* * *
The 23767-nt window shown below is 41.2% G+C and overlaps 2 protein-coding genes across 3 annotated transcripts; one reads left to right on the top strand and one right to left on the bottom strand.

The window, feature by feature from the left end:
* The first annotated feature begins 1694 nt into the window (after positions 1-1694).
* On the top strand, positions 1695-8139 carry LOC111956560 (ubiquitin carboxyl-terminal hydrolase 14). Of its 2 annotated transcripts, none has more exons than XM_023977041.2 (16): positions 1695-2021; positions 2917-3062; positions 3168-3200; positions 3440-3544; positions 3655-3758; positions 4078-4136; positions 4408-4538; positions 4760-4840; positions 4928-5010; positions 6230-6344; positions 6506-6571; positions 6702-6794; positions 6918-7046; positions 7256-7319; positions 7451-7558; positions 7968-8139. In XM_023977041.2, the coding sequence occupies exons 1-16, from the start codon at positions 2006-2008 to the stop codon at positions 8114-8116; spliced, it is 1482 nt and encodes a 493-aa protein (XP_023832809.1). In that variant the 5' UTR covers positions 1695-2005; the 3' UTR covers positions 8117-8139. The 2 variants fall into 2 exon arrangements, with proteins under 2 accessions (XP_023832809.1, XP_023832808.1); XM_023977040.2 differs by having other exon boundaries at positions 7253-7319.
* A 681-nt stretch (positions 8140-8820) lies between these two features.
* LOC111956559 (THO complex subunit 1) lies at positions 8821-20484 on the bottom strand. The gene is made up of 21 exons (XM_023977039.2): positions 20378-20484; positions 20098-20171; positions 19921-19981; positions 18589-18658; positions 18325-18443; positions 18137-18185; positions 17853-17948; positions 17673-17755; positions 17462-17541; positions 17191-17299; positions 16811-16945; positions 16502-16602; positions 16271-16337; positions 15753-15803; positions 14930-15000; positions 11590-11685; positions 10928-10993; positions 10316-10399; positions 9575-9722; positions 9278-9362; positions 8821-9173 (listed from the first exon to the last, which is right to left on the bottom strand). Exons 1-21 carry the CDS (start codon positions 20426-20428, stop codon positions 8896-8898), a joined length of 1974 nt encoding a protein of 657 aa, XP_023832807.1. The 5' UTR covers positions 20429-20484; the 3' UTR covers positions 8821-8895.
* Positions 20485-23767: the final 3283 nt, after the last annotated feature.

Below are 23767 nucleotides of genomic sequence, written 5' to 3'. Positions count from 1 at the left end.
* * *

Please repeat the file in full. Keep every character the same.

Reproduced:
The 23767-nt window shown below is 41.2% G+C and overlaps 2 protein-coding genes across 3 annotated transcripts; one reads left to right on the top strand and one right to left on the bottom strand.

The window, feature by feature from the left end:
* The first annotated feature begins 1694 nt into the window (after positions 1-1694).
* On the top strand, positions 1695-8139 carry LOC111956560 (ubiquitin carboxyl-terminal hydrolase 14). Of its 2 annotated transcripts, none has more exons than XM_023977041.2 (16): positions 1695-2021; positions 2917-3062; positions 3168-3200; positions 3440-3544; positions 3655-3758; positions 4078-4136; positions 4408-4538; positions 4760-4840; positions 4928-5010; positions 6230-6344; positions 6506-6571; positions 6702-6794; positions 6918-7046; positions 7256-7319; positions 7451-7558; positions 7968-8139. In XM_023977041.2, the coding sequence occupies exons 1-16, from the start codon at positions 2006-2008 to the stop codon at positions 8114-8116; spliced, it is 1482 nt and encodes a 493-aa protein (XP_023832809.1). In that variant the 5' UTR covers positions 1695-2005; the 3' UTR covers positions 8117-8139. The 2 variants fall into 2 exon arrangements, with proteins under 2 accessions (XP_023832809.1, XP_023832808.1); XM_023977040.2 differs by having other exon boundaries at positions 7253-7319.
* A 681-nt stretch (positions 8140-8820) lies between these two features.
* LOC111956559 (THO complex subunit 1) lies at positions 8821-20484 on the bottom strand. The gene is made up of 21 exons (XM_023977039.2): positions 20378-20484; positions 20098-20171; positions 19921-19981; positions 18589-18658; positions 18325-18443; positions 18137-18185; positions 17853-17948; positions 17673-17755; positions 17462-17541; positions 17191-17299; positions 16811-16945; positions 16502-16602; positions 16271-16337; positions 15753-15803; positions 14930-15000; positions 11590-11685; positions 10928-10993; positions 10316-10399; positions 9575-9722; positions 9278-9362; positions 8821-9173 (listed from the first exon to the last, which is right to left on the bottom strand). Exons 1-21 carry the CDS (start codon positions 20426-20428, stop codon positions 8896-8898), a joined length of 1974 nt encoding a protein of 657 aa, XP_023832807.1. The 5' UTR covers positions 20429-20484; the 3' UTR covers positions 8821-8895.
* Positions 20485-23767: the final 3283 nt, after the last annotated feature.

Below are 23767 nucleotides of genomic sequence, written 5' to 3'. Positions count from 1 at the left end.